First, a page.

4 Simple Shifts to Make Your Next Board Meeting More Engaging

Stacey Woods

Being a part of a Board of Directors—whether it’s for a corporate entity or nonprofit organization—is an incredibly important role. Not only does it help you improve your own leadership, communication, and personal skills, but it also gives you an opportunity to use your skill set, experiences, and expertise to make a difference for other companies and people.

Getting the chance to contribute that expertise is critical, and it’s usually done in the form of regular board meetings. No matter what your board’s particular cadence is, these meetings give board members the chance to brainstorm ideas with the organization’s leadership, spark collaborative discussion—and by extension, impact the future of the organization. After all, that’s why you’re there, right? 

Having recently wrapped up the first year of my board appointment (shout-out to Apparo, a nonprofit organization in Charlotte, North Carolina that works to transform communities and improve lives by connecting nonprofits to the technology expertise and resources they need to amplify their impact!)—and being in the business of process simplification and efficiency, I’ve discovered a few ways to make board meetings more interactive and engaging.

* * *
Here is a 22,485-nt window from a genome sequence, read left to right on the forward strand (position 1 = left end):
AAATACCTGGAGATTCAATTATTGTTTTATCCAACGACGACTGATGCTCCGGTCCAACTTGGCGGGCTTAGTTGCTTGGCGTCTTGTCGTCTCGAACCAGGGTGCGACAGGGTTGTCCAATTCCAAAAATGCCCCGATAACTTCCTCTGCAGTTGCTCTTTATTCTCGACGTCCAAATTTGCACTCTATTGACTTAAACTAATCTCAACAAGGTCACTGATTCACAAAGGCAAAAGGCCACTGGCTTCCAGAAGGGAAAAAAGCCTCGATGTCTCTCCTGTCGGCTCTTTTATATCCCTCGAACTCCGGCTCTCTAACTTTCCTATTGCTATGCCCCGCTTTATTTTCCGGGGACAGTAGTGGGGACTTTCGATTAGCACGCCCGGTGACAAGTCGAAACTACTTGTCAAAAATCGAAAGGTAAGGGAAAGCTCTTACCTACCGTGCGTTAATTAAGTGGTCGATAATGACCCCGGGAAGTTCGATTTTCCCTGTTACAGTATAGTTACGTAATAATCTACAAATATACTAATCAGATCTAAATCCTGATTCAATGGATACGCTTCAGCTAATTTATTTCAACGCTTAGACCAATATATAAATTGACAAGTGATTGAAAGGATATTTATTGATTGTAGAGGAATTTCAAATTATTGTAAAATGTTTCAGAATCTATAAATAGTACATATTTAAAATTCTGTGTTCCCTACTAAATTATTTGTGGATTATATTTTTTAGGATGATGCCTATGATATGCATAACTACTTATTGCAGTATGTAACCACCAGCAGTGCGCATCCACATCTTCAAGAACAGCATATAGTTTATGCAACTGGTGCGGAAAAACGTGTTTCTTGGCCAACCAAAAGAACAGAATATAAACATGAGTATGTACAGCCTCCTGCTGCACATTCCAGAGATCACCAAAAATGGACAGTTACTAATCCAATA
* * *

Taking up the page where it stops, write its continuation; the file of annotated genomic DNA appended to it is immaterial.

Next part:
These small tweaks can not only help board members feel like they’re making a meaningful contribution but can also help organizations get the insights they need to make decisions—and make a difference.

Make pre-reading a prerequisite

We’ve all been at meetings where the majority of the time is taken up by a large slideshow presentation—a deck that was probably emailed to you several days in advance. This is a time-waster on both sides, as organizations work hard to get reports and financial statements emailed to their board members so they have time to digest them prior to the board meeting, and most of the board does read this information in advance.

Save time by asking board members to read everything in advance, and hold the first 20 minutes of the meetings for questions related to the pre-read materials. This way, you’re focused on the board’s most important questions and can move on to the good stuff—meaningful discussion—much more quickly.